COPMOBA to build trail in Grand Junction in memory of Tim Sewell |

COPMOBA to build trail in Grand Junction in memory of Tim Sewell

Brittany Markert
The land (shown in photo) will feature a new trail called Time Machine to honor Tim Sewell, who died three years ago.
Submitted photo |


WHAT: COPMOBA/Mesa Land Trust trail build & restoration weekend

WHEN: Saturday and Sunday, April 11-12

WHERE: Lunch Loops trailhead, Monument Road

COST: Free for volunteers; $25 for non-volunteer adults and $10 for non-volunteer children


Colorado Plateau Mountain Biking Trail Association (COPMOBA) is moving dirt — about one mile of it.

Volunteers and community members will gather at Grand Junction’s Lunch Loop trailhead on April 11 to build a new trail to honor Tim Sewell, an avid mountain biker who suddenly took his own life three years ago. The trail will be called Time Machine. Teams will also restore some eroding trail, create a new route for Upper Curt’s Lane, and they will replant native plants on Three Sisters land as well.

Members of Junior Service League, Great Old Broads, COPMOBA, Grand Valley Trails Alliance and more will be in attendance to help those with little to no experience.

The work day will start promptly at 9 a.m. and it will consist of trail work, restoration work, trash pick-up and a ribbon-cutting ceremony.

“It will be a community of volunteers helping build this trail,” said Libby Collins, project coordinator for Mesa Land Trust.

Chris Muhr, an event organizer, hopes to complete the trail in one day with enough volunteers. He added that it will take about 30-40 people to be done by 3 p.m.

“It should be a nice event to celebrate Tim, but also the Three Sisters land and Bookends, which is a beautiful piece of land people can play on,” Muhr said. “It will be a perfect way to say you built a part of a new trail.”

Time Machine will connect on a drainage line from Leftover Lane to the middle saddle of Three Sisters (the three large hills on the south side of Monument Road), which is also the end of Yes-N-Dee-Dee. It will total around .75 miles.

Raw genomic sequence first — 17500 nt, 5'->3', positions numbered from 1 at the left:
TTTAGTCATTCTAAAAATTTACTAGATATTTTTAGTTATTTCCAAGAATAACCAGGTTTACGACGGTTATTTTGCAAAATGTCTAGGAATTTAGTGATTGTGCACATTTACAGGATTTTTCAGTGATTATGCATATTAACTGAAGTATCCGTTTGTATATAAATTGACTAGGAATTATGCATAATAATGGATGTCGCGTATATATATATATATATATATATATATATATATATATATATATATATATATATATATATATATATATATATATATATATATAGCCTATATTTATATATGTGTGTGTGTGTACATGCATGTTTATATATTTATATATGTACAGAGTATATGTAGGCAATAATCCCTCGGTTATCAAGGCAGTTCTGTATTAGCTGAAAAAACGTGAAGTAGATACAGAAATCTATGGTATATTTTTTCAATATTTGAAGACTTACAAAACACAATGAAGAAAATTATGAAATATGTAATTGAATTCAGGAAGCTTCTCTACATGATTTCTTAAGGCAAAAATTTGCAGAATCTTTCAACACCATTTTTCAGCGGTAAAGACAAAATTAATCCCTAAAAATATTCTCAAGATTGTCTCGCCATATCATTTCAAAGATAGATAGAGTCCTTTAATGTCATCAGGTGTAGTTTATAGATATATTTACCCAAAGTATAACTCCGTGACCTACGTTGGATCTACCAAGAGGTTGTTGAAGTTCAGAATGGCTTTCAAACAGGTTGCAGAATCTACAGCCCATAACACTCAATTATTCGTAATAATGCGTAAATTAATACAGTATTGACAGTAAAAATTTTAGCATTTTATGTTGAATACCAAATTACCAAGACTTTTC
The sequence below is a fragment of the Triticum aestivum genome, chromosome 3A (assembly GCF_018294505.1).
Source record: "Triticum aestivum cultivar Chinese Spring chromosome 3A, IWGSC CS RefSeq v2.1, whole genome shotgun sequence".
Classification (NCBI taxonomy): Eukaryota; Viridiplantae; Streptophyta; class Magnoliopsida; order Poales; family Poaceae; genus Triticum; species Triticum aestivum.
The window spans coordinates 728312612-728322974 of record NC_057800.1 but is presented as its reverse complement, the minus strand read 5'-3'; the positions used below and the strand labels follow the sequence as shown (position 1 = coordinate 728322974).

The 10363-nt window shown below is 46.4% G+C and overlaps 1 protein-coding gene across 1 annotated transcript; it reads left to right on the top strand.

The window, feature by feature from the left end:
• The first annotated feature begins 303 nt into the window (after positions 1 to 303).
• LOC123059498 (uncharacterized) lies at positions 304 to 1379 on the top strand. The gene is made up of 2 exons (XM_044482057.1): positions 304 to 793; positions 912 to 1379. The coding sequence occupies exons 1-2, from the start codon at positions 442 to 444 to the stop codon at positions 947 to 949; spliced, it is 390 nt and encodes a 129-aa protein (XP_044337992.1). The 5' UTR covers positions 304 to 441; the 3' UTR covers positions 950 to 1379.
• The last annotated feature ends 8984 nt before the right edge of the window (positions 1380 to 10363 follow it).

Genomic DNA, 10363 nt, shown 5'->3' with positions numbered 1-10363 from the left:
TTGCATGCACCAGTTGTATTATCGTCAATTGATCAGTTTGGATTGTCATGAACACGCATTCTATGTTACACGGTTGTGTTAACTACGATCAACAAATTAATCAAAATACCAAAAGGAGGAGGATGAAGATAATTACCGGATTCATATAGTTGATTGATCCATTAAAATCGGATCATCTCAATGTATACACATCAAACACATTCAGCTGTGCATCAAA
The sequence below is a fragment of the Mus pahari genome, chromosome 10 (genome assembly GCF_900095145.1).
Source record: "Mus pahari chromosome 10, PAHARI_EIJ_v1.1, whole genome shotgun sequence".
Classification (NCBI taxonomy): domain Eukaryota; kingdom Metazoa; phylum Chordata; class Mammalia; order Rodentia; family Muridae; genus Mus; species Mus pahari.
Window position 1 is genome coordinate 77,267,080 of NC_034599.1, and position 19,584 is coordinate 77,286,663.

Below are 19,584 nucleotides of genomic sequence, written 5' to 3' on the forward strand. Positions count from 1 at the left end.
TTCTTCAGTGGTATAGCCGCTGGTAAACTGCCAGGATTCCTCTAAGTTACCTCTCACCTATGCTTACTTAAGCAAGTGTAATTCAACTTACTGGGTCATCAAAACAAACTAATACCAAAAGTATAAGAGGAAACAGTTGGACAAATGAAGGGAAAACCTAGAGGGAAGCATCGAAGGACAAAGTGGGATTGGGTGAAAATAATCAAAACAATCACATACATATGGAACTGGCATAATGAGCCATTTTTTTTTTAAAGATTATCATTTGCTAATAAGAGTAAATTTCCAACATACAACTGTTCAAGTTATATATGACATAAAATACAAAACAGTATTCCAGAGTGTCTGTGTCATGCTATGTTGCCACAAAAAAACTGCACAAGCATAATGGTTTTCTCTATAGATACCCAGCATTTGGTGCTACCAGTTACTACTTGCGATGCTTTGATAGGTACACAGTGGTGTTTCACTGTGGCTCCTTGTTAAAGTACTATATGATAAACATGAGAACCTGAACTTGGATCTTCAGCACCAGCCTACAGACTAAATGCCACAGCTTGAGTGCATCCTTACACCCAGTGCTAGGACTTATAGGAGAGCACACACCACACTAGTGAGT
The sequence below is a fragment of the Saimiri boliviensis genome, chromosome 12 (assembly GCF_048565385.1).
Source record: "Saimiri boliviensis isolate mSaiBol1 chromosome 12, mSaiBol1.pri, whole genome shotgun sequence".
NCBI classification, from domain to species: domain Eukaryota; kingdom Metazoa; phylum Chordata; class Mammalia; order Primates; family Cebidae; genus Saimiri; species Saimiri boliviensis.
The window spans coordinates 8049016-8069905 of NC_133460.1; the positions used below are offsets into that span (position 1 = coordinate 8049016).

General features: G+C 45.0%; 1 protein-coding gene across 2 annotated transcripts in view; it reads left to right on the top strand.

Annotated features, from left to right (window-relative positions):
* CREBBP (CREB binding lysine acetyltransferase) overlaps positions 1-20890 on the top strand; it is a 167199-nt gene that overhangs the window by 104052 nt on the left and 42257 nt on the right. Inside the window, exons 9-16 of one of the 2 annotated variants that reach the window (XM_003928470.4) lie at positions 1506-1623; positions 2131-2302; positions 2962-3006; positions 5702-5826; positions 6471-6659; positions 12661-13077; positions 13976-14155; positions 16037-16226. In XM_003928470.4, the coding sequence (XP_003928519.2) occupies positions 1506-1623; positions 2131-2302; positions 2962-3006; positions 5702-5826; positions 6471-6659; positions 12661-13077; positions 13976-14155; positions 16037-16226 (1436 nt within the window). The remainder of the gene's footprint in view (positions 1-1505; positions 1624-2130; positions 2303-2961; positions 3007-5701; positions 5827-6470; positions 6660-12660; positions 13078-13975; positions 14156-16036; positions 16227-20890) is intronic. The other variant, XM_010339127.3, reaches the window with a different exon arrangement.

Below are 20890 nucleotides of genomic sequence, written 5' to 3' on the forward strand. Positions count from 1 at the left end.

Those who volunteer during the day will receive a free “beer-be-que,” Collins noted.

According to organizers, barbecue and beer (donated by Kannah Creek Brewing Company) will be provided for all volunteers. Non-volunteers are invited to attend, too, however — food and two beers will cost $25 for non-volunteer adults and children eat for $10.


For the past two years — as an effort between COPMOBA, Mesa Land Trust and Bureau of Land Management — members have been planning a trail to honor Tim Sewell. The planning process began as a joint project with community members like Muhr, Kari Sewell and Mike Wiggins. Planners utilized Three Sisters land preserved by Mesa Land Trust in Grand Junction.

About $20,000 was raised by community members for research and surveys needed before the final trail could be placed.

“It’s really exciting the way the community reacted to a tragedy,” Kari Sewell said. “It’s more about community and support. It’s remembering and honoring him [Tim Sewell] for what he was and not the choice he made in the end.”

Kari and Tim Sewell were married for 16 years and they had two daughters together. He was a Desert Storm veteran and Grand Valley native. Tim Sewell was also active in the community as a cyclist, hockey player and skier. He worked as a financial advisor.

According to Kari Sewell, she developed the idea of honoring her late husband after learning about the Pet-E-Kes Trail in the Lunch Loops area. (Pet-E-Kes was named in memory of Pete Larson, who was an active trail builder and user in his lifetime.)

“Hit the new trail and know who it’s for,” she said. “Remember that life is precious. If you’re having a bad day, ride or hike the trail and get a new, fresh perspective.”


According to John Howe, a COPMOBA Grand Valley Chapter committee member, the planning of Upper Curt’s Lane started in 2010.

“There has been some erosion and Bureau of Land Management needed to close it,” he said.

The new trail will start at the conjunction of Leftover Lane and the top ridge on Curt’s Lane. It will hug the southeast side of the hill, compared to its current location that takes riders and hikers on the northwest side. It will total around a half-mile once completed. Upper Curt’s Lane currently is a little over a quarter-mile long. The new trail will force the closure of the current Upper Curt’s Lane trail, and it will eliminate erosion to the area.

Trail work has already started thanks to Hilltop’s trail crew. They are currently constructing the inside parts of the trail first. The hope is to have the trail fully completed on April 11.

“It isn’t very often trails get rerouted,” Howe said. “It is certainly a high-use trail and the level of traffic takes its toll. … It looks like it will be a fun trail.”

COPMOBA hopes to make updates to Gunny Loop, off of Little Park Road, next.

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